Coaching Quote of the Day 30th May 2015

"The will to persevere is often the difference between failure and success." (David Sarnoff)

“The will to persevere is often the difference between failure and success.”

(David Sarnoff)


How Disc Assessment Can Help Coaches to Assist Other

In this weeks guest post Laura Morrissey discusses a tool coaches can use with their clients.

How Disc Assessment Can Help Coaches to Assist Others

By Laura Morrissey

"How Disc Assessment Can Help Coaches to Assist Others" by Laura Morrissey

As a committed coach, you will know coaching has many different angles and whether you are a life coach, corporate coach, spiritual coach, etc. your aim at the end of the day is to fundamentally bring out the best in people , prepare, encourage, and steer them towards their capabilities and in the direction they want.

A good coach will draw out and develop a person’s potential from within, rather than push and try to influence then from the external environment. For this reason, Disc Assessment can be a valuable tool for coaches, being a form of coaching itself, the aim of the software is to make an individual more aware of their own inner and outer traits and qualities, presenting them with feedback and knowledge on how to utilize their traits to work with others and work as best as they can.

DISC

Disc works on the basis that a person’s character and traits can fall into one (or more) of four fields; Dominance, Influential, Steadiness, Conscientious. Each of these four groups represents a number of different defining qualities, the goals of each ‘type’ and how to deal and work with that person. However, as each individual is different, many find that their own character falls into more than one field, which can be even more beneficial particularly in the working world.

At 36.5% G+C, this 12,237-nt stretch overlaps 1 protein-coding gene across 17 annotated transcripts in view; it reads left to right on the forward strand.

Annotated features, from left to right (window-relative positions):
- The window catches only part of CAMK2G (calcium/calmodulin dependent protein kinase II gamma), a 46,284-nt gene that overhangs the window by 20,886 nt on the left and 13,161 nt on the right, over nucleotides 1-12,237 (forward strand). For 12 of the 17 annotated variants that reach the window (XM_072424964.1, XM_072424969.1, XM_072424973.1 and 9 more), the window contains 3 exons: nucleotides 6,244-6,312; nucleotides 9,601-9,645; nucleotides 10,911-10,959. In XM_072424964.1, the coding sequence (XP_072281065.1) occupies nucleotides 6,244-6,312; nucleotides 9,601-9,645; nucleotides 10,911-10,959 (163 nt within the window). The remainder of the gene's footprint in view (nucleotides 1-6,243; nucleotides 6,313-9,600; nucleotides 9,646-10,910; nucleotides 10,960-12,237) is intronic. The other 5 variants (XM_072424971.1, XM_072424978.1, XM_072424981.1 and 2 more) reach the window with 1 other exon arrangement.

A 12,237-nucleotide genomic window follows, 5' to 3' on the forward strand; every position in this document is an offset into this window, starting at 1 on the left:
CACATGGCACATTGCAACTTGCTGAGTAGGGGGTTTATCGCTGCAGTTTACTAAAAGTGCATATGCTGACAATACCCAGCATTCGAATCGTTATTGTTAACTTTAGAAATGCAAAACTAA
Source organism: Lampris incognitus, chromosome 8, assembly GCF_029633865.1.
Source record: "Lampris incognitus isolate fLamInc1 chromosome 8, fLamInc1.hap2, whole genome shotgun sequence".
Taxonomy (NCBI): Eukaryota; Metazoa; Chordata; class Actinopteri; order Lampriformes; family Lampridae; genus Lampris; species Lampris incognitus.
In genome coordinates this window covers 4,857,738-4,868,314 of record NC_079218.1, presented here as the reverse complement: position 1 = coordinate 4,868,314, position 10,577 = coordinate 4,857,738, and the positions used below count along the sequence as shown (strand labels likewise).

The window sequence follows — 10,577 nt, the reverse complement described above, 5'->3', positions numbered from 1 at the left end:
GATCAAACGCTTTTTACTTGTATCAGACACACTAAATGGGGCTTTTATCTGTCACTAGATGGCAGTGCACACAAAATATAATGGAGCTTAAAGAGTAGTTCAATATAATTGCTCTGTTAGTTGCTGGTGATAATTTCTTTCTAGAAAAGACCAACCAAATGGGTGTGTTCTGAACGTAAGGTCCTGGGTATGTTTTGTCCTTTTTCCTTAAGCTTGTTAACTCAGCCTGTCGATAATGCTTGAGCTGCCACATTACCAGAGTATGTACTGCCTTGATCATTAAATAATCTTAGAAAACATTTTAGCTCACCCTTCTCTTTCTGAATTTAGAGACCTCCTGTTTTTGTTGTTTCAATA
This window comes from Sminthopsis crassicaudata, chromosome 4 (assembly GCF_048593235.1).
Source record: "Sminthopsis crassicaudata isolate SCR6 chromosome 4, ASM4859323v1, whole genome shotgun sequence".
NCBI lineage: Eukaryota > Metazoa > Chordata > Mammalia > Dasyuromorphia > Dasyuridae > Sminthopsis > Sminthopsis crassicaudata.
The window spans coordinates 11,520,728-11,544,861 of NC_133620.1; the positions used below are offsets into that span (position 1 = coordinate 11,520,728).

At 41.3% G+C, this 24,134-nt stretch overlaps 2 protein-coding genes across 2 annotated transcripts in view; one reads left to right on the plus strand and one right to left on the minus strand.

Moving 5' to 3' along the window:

The dominant individual is competitive, driven, forceful, and strong-willed and is motivated by winning and success. They need a brief bottom line when being dealt with, seeking control of audience and independence.

Influential people are usually centred on group activities, marvelling in social recognition. It is important to share your experiences with this person, asking questions and allowing them so talk and you can recognise this person through their magnetic, warm and disorganised ways. Victory and friendship are what this person seeks.

Those under steady however are calm and patient, appreciating the status-quo and controlled environments. They need others who can react quickly to unexpected change and who can apply pressure on others and these are some of their witnesses.

The conscientious type however seek to gain knowledge and enjoy showing their expertise and quality work. Accuracy, stability and personal growth are important and when dealing with this person, facts and details are important to focus on.

DISC and the Individual

By understanding which character profile(s) your client falls into, you can better understand how to deal with your client and how best to approach them in order for them to reach their own level of efficiency. The in-depth feedback that disc offers, which you can use to develop the individual, allows them to become better acquainted with themselves and to utilize their skills and traits in an effective way in the working environment or life in general.

Conflict often surfaces when there is a lack of understanding between people, when others do not act in conformity to our expectations, or when we do not understand the reason, motivation or intention behind the actions of others. Personality clashes can be a common issue, although learning about your own personality and understanding the character traits of others can really help you work through conflict and reduce it greatly.

As well as dealing with personality clashes, Disc can also help to identify stress. It is able to detect and aid colleagues who are prone to stress and/or frustration, factors which can result in negativity, sickness, and under-achievement. This can hinder the progress of their organisation’s objectives.